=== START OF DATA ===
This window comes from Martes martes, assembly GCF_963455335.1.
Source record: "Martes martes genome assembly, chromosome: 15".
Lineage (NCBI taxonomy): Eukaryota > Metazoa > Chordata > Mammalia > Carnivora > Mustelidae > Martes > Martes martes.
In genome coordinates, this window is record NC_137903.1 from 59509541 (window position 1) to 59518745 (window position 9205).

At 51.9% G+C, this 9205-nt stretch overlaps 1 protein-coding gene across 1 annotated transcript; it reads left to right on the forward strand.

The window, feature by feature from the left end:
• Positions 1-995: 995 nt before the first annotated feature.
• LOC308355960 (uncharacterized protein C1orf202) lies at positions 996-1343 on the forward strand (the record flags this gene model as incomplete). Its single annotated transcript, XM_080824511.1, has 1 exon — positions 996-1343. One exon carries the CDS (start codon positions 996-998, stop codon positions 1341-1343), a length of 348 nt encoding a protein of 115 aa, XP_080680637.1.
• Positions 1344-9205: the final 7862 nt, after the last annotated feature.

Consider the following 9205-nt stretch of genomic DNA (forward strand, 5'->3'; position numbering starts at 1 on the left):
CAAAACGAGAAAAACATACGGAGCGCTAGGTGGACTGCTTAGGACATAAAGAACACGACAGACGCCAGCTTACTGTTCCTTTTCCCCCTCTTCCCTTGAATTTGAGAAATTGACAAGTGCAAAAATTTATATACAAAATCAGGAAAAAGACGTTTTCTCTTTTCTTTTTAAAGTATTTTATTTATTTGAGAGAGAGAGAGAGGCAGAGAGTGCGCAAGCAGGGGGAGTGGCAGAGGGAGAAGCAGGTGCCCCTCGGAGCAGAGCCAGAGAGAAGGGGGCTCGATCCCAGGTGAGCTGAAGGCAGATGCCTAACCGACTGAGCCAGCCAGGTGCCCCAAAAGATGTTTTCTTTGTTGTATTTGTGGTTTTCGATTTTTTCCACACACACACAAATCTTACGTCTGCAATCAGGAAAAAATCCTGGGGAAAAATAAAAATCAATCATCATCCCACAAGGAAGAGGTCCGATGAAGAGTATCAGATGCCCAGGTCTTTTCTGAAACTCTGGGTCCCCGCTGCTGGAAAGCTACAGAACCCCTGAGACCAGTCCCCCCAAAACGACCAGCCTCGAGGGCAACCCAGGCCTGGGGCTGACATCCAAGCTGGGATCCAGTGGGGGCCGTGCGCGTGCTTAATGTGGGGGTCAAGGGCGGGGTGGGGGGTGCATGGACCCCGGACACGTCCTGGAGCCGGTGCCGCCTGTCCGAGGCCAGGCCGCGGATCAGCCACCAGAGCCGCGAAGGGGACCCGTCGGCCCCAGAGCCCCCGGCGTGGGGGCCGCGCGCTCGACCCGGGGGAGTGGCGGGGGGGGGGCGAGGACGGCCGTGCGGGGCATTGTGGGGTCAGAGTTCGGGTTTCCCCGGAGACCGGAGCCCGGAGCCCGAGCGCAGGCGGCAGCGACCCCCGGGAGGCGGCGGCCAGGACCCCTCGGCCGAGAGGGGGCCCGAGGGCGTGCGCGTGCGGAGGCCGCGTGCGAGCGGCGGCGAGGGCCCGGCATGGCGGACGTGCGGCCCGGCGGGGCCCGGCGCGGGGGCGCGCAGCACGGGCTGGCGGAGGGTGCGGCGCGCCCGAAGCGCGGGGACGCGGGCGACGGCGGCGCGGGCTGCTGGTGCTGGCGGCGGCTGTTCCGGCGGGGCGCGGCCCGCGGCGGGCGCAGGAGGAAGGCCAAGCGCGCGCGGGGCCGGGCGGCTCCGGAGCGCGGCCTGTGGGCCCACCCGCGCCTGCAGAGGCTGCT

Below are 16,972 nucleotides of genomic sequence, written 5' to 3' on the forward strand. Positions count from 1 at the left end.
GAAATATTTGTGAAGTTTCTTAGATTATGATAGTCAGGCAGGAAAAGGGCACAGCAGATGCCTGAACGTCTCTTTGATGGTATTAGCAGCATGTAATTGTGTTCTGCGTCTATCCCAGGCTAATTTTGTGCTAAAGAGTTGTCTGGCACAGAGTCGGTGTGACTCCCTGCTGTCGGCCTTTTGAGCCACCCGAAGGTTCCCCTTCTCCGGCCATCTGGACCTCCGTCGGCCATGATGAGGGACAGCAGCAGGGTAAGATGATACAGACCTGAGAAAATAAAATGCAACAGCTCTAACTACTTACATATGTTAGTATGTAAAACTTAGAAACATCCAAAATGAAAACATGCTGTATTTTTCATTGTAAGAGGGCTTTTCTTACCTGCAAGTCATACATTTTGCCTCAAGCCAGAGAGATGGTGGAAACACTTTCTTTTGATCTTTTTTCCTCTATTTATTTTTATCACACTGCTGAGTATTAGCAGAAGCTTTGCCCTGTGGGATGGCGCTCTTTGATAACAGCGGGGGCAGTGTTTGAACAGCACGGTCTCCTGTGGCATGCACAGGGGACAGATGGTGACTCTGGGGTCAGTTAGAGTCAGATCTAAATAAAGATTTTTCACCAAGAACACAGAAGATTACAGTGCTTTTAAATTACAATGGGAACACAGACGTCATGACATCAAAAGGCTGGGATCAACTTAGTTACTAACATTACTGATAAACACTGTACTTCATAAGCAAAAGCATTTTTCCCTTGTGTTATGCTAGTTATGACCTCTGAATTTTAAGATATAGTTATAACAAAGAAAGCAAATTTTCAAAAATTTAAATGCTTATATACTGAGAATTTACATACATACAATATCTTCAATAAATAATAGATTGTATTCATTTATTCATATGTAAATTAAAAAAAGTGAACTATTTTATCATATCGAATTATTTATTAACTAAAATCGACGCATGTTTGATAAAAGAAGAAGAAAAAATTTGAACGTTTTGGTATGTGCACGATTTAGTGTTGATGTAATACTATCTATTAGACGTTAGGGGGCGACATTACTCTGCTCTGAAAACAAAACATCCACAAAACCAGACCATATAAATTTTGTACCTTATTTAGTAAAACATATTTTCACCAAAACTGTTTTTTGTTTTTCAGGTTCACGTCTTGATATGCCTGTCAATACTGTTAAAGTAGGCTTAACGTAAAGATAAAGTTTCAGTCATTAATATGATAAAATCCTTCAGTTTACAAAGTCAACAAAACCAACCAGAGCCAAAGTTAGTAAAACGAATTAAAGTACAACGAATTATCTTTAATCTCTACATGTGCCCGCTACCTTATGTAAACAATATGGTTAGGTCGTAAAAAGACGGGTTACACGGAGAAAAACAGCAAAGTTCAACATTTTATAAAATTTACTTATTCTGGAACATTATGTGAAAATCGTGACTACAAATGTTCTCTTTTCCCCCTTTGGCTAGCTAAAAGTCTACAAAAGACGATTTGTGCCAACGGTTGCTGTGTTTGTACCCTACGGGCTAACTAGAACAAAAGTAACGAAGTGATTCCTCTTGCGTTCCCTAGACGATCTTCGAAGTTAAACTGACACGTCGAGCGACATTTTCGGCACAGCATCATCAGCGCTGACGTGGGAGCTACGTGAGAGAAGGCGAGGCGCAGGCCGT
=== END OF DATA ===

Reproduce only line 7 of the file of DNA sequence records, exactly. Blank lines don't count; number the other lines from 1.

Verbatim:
• Positions 1-995: 995 nt before the first annotated feature.